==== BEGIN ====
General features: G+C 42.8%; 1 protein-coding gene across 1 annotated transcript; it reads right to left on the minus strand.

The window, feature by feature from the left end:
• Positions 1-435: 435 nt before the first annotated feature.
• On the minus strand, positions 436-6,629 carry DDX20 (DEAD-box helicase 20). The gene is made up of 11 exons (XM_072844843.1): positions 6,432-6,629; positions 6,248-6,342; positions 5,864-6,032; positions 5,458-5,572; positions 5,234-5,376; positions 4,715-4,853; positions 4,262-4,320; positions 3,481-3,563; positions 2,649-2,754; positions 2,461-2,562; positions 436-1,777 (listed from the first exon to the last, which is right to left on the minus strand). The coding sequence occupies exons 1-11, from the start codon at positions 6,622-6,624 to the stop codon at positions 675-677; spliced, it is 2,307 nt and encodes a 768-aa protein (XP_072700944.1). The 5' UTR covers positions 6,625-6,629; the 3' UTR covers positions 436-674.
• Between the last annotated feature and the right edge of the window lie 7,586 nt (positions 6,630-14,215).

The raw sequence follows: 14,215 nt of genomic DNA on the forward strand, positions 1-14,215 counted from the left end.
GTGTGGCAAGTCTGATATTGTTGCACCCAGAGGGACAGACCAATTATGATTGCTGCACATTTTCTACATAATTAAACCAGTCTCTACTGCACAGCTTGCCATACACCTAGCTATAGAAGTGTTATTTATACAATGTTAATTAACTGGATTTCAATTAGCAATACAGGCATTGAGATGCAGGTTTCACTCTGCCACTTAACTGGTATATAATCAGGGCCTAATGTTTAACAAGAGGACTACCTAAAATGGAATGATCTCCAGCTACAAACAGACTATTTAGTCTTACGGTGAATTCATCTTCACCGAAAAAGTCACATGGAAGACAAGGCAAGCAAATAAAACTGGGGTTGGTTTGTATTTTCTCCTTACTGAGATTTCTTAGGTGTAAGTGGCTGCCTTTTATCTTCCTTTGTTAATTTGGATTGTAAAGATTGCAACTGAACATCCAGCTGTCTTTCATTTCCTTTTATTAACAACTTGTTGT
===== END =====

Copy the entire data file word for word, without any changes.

General features: G+C 42.8%; 1 protein-coding gene across 1 annotated transcript; it reads right to left on the minus strand.

The window, feature by feature from the left end:
• Positions 1-435: 435 nt before the first annotated feature.
• On the minus strand, positions 436-6,629 carry DDX20 (DEAD-box helicase 20). The gene is made up of 11 exons (XM_072844843.1): positions 6,432-6,629; positions 6,248-6,342; positions 5,864-6,032; positions 5,458-5,572; positions 5,234-5,376; positions 4,715-4,853; positions 4,262-4,320; positions 3,481-3,563; positions 2,649-2,754; positions 2,461-2,562; positions 436-1,777 (listed from the first exon to the last, which is right to left on the minus strand). The coding sequence occupies exons 1-11, from the start codon at positions 6,622-6,624 to the stop codon at positions 675-677; spliced, it is 2,307 nt and encodes a 768-aa protein (XP_072700944.1). The 5' UTR covers positions 6,625-6,629; the 3' UTR covers positions 436-674.
• Between the last annotated feature and the right edge of the window lie 7,586 nt (positions 6,630-14,215).

The raw sequence follows: 14,215 nt of genomic DNA on the forward strand, positions 1-14,215 counted from the left end.
GTGTGGCAAGTCTGATATTGTTGCACCCAGAGGGACAGACCAATTATGATTGCTGCACATTTTCTACATAATTAAACCAGTCTCTACTGCACAGCTTGCCATACACCTAGCTATAGAAGTGTTATTTATACAATGTTAATTAACTGGATTTCAATTAGCAATACAGGCATTGAGATGCAGGTTTCACTCTGCCACTTAACTGGTATATAATCAGGGCCTAATGTTTAACAAGAGGACTACCTAAAATGGAATGATCTCCAGCTACAAACAGACTATTTAGTCTTACGGTGAATTCATCTTCACCGAAAAAGTCACATGGAAGACAAGGCAAGCAAATAAAACTGGGGTTGGTTTGTATTTTCTCCTTACTGAGATTTCTTAGGTGTAAGTGGCTGCCTTTTATCTTCCTTTGTTAATTTGGATTGTAAAGATTGCAACTGAACATCCAGCTGTCTTTCATTTCCTTTTATTAACAACTTGTTGT